Even innocent looking "low impact" issues can be used as stepping stones to something much worse.
Creative exploitation can make two or more low impact vulnerabilities into a very serious compromise. Some of those vulnerabilities might be in a completely different system.
In my experience, people submitting vulnerabilities to bug bounties tend to incorrectly estimate in the other direction, since they have financial incentive to do so.
You replied to a comment indicating that even minor bugs can be serious -- which they can -- but many researchers will find actually minor bugs (nginx version disclosure, existing account enumeration on signup page, etc) and claim they're critical.
There's a balance there, and it can be tough to find. In any event, my stance is that if there's a security bug, you should damn well fix it :)
A good point. There's definitely motivation to exaggerate the impact.
However, could there be a flip side to this as well?
People not reporting vulnerabilities they consider minor, thinking they'll get no financial gain. No money or fame, so why bother?
Some of those unreported issues could be very critical when connected with something else minor or perhaps even something that's not a bug at all.
Perhaps some of bug bounty funds should be retained for awarding any reported issues that turned out to be a (part of) critical vulnerability in the future?
Retroactively awarding issues that became more critical later on should encourage reporting of maximum number of bugs. Even those the discoverer considered insignificant.
As a result, everyone involved would be better of. More bugs would get reported and their discoverers properly compensated.
> ... minor bugs (nginx version disclosure, existing account enumeration on signup page, etc) and claim they're critical.
Wouldn't you agree it's preferable they're reported regardless, no matter how minor they may be? For example unintended version disclosure could very well make targeted attack a successful one. Account enumeration disclosure could conceivably be used to attack the account holder in some other way, including social engineering attacks.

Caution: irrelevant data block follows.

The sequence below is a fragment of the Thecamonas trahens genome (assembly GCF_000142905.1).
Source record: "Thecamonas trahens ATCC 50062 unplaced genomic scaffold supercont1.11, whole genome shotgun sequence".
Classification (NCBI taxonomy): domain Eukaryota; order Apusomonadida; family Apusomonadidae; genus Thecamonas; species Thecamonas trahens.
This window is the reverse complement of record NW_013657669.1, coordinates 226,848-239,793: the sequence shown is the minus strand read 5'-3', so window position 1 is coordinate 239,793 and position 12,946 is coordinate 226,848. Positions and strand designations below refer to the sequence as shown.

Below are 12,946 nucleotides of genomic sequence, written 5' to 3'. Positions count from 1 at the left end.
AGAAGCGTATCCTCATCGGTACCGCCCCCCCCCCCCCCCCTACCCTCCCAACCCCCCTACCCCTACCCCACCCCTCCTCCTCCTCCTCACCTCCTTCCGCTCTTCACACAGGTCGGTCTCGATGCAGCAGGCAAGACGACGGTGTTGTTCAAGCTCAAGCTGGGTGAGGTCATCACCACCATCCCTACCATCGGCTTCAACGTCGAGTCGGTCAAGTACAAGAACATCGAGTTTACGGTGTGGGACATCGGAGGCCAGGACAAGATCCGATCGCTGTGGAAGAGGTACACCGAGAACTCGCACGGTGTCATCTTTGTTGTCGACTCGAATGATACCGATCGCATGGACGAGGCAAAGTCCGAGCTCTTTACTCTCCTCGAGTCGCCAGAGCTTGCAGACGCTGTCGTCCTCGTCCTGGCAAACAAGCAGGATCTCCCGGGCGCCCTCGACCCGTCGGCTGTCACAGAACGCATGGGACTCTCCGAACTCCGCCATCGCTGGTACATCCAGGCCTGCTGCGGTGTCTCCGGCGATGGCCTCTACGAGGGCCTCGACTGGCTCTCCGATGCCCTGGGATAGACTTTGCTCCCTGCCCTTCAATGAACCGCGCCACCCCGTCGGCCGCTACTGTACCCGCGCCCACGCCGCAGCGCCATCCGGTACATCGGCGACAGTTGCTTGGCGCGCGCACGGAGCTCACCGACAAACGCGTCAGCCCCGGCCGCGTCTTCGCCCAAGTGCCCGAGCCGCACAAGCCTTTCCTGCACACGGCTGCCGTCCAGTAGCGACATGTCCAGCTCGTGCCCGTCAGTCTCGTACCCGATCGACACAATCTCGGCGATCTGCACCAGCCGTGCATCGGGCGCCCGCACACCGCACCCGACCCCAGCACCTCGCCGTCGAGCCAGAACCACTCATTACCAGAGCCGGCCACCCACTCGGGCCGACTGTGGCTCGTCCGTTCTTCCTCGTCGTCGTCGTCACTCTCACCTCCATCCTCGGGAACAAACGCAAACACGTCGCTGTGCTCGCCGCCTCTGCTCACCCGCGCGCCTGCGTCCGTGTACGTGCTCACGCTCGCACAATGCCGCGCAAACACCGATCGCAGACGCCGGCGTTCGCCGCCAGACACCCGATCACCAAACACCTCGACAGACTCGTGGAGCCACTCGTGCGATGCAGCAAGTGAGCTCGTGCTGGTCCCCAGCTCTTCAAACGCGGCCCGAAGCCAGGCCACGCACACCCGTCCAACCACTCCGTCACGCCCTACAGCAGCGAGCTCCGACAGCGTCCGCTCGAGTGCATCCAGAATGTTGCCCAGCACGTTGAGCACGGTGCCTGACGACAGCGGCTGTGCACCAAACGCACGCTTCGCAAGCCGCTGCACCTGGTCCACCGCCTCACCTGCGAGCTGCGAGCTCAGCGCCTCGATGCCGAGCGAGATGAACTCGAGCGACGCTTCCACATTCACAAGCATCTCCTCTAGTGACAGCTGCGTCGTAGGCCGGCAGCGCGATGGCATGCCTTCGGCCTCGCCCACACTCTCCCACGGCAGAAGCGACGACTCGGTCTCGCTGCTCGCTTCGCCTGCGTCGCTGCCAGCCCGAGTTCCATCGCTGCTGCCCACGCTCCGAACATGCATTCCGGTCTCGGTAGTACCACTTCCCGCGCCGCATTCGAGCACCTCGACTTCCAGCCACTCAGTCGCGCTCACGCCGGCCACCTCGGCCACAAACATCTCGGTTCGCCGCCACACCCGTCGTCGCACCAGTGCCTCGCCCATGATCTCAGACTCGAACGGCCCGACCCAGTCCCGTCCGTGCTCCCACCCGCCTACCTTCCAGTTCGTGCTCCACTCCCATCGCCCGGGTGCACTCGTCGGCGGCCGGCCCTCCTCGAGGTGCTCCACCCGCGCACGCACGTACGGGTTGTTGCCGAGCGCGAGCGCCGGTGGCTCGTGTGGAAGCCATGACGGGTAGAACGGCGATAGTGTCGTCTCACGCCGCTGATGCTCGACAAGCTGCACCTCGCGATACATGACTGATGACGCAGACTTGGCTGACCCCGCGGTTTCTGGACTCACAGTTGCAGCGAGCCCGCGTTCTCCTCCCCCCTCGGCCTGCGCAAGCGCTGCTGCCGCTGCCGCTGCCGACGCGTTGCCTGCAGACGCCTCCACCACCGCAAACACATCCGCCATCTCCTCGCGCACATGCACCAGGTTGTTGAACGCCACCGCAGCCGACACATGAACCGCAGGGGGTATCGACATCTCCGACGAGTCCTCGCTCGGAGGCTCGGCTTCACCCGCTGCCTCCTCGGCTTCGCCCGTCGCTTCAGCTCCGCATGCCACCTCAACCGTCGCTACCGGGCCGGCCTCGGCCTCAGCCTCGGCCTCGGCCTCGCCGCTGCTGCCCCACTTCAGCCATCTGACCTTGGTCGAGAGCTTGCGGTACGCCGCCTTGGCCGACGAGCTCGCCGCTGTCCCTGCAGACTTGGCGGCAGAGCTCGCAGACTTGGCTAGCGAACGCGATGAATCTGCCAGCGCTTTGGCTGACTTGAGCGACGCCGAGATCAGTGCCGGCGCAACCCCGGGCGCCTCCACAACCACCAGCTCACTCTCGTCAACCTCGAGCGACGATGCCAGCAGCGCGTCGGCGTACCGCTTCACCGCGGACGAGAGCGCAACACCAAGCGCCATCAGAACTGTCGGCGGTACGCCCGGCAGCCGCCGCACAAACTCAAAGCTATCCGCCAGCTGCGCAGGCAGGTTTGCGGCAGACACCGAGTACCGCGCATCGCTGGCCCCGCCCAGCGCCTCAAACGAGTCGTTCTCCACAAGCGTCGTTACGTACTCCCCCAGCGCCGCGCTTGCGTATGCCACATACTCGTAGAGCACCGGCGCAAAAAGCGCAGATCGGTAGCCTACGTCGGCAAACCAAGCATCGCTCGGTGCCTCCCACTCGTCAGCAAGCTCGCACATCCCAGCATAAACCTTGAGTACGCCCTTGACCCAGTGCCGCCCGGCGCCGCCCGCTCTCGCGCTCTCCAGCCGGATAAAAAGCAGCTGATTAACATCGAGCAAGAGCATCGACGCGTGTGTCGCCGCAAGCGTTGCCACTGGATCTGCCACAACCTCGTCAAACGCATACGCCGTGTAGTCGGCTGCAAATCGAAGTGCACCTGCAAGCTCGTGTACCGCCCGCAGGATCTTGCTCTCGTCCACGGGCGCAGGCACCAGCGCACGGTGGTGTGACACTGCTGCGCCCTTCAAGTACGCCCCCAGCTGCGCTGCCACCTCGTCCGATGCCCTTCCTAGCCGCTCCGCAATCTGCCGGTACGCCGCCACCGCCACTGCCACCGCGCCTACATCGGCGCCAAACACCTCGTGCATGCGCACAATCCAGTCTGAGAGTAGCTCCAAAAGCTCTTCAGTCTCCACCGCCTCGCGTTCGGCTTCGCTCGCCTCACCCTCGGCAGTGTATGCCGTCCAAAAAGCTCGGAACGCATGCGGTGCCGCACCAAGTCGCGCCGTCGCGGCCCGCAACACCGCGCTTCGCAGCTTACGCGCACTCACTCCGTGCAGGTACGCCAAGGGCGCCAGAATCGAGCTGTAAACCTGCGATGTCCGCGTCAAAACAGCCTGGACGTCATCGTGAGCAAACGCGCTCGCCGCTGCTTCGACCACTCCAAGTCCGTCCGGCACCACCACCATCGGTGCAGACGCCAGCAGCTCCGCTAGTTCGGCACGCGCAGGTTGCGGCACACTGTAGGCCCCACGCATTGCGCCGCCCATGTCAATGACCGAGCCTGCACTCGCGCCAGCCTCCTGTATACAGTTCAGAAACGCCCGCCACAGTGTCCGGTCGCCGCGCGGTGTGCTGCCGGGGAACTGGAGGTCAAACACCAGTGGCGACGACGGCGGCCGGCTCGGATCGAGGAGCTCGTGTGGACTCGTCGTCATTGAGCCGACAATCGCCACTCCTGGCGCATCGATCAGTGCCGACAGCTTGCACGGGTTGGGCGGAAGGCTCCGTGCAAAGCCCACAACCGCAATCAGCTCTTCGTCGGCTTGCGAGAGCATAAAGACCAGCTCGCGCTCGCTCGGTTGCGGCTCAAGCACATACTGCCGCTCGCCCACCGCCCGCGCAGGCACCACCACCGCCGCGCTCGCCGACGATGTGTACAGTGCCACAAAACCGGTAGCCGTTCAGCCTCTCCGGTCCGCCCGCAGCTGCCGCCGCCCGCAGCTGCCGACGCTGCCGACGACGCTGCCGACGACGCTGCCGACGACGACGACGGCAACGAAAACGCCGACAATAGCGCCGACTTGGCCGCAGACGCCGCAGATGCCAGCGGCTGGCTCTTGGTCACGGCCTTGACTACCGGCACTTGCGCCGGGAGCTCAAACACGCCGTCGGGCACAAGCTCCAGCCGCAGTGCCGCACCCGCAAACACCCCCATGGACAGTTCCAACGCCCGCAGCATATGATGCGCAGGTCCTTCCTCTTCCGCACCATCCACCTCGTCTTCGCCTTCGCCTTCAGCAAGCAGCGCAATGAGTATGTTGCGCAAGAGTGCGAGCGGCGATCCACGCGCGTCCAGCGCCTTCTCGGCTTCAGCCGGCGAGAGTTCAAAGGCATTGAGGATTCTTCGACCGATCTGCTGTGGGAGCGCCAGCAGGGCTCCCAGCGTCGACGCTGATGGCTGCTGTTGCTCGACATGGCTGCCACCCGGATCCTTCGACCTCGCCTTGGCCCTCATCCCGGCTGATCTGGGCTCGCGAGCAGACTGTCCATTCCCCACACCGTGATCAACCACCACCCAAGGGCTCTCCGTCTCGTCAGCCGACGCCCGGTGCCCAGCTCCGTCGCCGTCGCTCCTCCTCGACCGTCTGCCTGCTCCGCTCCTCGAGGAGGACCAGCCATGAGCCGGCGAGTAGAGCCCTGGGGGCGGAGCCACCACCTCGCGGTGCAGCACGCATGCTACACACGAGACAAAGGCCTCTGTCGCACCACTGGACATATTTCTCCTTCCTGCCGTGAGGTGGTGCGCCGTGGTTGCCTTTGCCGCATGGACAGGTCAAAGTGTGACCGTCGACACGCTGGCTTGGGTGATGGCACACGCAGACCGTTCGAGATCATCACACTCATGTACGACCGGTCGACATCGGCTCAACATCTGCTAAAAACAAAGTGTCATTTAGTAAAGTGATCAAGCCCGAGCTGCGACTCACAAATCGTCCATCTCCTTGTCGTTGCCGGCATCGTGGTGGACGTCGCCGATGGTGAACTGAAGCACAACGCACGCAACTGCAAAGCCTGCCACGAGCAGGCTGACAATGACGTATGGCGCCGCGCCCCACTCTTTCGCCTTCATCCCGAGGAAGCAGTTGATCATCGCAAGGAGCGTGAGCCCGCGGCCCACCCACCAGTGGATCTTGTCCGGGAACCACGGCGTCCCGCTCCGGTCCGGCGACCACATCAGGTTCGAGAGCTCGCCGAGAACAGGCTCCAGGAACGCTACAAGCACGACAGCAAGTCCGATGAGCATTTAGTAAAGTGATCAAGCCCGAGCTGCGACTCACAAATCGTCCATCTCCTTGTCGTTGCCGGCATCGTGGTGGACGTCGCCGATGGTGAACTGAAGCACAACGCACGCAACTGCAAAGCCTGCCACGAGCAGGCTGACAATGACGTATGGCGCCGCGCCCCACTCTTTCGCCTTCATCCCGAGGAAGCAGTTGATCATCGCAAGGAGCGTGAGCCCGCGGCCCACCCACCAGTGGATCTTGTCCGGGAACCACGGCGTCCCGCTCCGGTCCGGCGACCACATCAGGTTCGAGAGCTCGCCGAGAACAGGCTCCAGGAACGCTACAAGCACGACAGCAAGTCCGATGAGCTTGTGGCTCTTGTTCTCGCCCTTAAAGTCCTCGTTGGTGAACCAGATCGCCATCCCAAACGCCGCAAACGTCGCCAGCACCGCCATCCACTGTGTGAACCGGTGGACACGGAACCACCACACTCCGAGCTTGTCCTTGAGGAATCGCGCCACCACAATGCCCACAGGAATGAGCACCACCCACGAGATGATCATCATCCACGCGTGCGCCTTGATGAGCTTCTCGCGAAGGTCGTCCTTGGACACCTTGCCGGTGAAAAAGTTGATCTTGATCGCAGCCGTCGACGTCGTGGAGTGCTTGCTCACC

This applies to all parties- the ones who are vulnerable and the ones who are discovering.
I totally agree with your statement about reporters inflating the impact of minor bugs. In fact, it is the spirit of arrogance which they exhibit that attracted me to OP's comment!
On e-commerce sites, they might add a credit card - thereby allowing the attacker to use it.
Fortunately, HN doesn't have these risks, but it's a good illustration of how CSRF works in the real world.
Believe it or not, there have been apps with serious flaws stemming from logout fixation --- but those flaws were notable because they weaponized logout CSRF. :)
e.g you can have a SQL injection that's not a vulnerability because the input passes through a substr($_GET["id"],1,1).
Depending on the application it could significant implications. Imagine for instance if this was possible in an application, and after switching to the attacker's account the victim was tricked into doing an OAuth to some third party service.
In the years I've used uMatrix I can't remember a single case where sending a cookie with a 3rd party request was needed. Why do browsers do this still?
Your server must expect the POST to answer back with a valid csrf token. Otherwise, the request results in an error and doesn't go through. Attacker pages won't know anything about the csrf token, so they can't forge the form.
A random CSRF token on a login form is easily defeated - the attacker just requests a valid one and uses it when submitting the CSRF form.
I have to agree with the GP, blogging about an issue like this just seems tacky.
The reactions would undoubtedly be different if it was a practically exploitable CSRF, like something that allows you to change users email addresses.
Whereas here, when it's HN with a CSRF issue, "eh, it would break some third-party clients if we patched this".
We fixed the reported vulnerability and have a fix for the remaining issue ready if it's needed. There's no "eh" here; it's a question of what the right tradeoff is.
And I don't see people calling out the "breaks third-party clients" justification for not rolling out the full fix.
A phrase like "calling out" assumes that it's obvious what we should do. It's not obvious; the parts that were obvious are done. Our goal is to do what's best for the community, not to avoid getting criticized on the internet.
If I were going to respond to you the way I feel HN would generally respond to a CSRF hole in a major non-HN site/service, I'd say something like "Well, that line shows you're as good at formal logic as you are at preventing/patching CSRF holes".
You know the same as I do that HN's getting light treatment from its users in this thread, compared to how security issues in other things typically get received. It's OK to admit that.